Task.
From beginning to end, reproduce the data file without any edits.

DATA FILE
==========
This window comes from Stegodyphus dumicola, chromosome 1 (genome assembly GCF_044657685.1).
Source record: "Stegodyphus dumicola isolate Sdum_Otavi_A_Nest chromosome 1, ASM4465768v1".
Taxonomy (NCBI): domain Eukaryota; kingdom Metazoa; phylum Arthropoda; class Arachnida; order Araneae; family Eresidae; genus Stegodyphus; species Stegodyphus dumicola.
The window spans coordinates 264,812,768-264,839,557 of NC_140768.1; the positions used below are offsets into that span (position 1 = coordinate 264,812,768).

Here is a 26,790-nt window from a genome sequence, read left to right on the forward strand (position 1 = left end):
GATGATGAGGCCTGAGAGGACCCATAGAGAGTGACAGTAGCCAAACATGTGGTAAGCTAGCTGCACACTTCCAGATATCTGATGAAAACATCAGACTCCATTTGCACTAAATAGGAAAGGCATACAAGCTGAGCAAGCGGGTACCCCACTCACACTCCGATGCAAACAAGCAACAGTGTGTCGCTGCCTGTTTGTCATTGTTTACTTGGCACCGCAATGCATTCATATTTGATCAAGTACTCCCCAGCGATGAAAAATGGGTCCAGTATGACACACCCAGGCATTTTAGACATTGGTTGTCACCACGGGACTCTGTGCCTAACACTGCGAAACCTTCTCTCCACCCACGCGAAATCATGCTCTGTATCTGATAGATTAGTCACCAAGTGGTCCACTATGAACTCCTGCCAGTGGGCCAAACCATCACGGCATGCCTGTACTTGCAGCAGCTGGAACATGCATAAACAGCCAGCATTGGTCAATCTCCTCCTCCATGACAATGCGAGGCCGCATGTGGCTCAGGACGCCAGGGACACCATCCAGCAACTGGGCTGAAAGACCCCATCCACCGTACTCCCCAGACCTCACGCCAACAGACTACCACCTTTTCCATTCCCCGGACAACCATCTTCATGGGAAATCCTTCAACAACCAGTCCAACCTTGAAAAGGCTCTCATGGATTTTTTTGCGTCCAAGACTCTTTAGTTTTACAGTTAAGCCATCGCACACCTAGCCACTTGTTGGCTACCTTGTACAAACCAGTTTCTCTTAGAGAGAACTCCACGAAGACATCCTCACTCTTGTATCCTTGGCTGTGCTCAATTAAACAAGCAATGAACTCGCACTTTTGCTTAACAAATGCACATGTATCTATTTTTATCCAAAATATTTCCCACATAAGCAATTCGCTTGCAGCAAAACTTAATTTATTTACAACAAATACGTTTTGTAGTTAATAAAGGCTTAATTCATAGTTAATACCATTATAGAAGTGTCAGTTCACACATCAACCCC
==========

This window comes from Stegodyphus dumicola, chromosome 1 (genome assembly GCF_044657685.1).
Source record: "Stegodyphus dumicola isolate Sdum_Otavi_A_Nest chromosome 1, ASM4465768v1".
Taxonomy (NCBI): domain Eukaryota; kingdom Metazoa; phylum Arthropoda; class Arachnida; order Araneae; family Eresidae; genus Stegodyphus; species Stegodyphus dumicola.
The window spans coordinates 264,812,768-264,839,557 of NC_140768.1; the positions used below are offsets into that span (position 1 = coordinate 264,812,768).

Here is a 26,790-nt window from a genome sequence, read left to right on the forward strand (position 1 = left end):
GATGATGAGGCCTGAGAGGACCCATAGAGAGTGACAGTAGCCAAACATGTGGTAAGCTAGCTGCACACTTCCAGATATCTGATGAAAACATCAGACTCCATTTGCACTAAATAGGAAAGGCATACAAGCTGAGCAAGCGGGTACCCCACTCACACTCCGATGCAAACAAGCAACAGTGTGTCGCTGCCTGTTTGTCATTGTTTACTTGGCACCGCAATGCATTCATATTTGATCAAGTACTCCCCAGCGATGAAAAATGGGTCCAGTATGACACACCCAGGCATTTTAGACATTGGTTGTCACCACGGGACTCTGTGCCTAACACTGCGAAACCTTCTCTCCACCCACGCGAAATCATGCTCTGTATCTGATAGATTAGTCACCAAGTGGTCCACTATGAACTCCTGCCAGTGGGCCAAACCATCACGGCATGCCTGTACTTGCAGCAGCTGGAACATGCATAAACAGCCAGCATTGGTCAATCTCCTCCTCCATGACAATGCGAGGCCGCATGTGGCTCAGGACGCCAGGGACACCATCCAGCAACTGGGCTGAAAGACCCCATCCACCGTACTCCCCAGACCTCACGCCAACAGACTACCACCTTTTCCATTCCCCGGACAACCATCTTCATGGGAAATCCTTCAACAACCAGTCCAACCTTGAAAAGGCTCTCATGGATTTTTTTGCGTCCAAGACTCTTTAGTTTTACAGTTAAGCCATCGCACACCTAGCCACTTGTTGGCTACCTTGTACAAACCAGTTTCTCTTAGAGAGAACTCCACGAAGACATCCTCACTCTTGTATCCTTGGCTGTGCTCAATTAAACAAGCAATGAACTCGCACTTTTGCTTAACAAATGCACATGTATCTATTTTTATCCAAAATATTTCCCACATAAGCAATTCGCTTGCAGCAAAACTTAATTTATTTACAACAAATACGTTTTGTAGTTAATAAAGGCTTAATTCATAGTTAATACCATTATAGAAGTGTCAGTTCACACATCAACCCC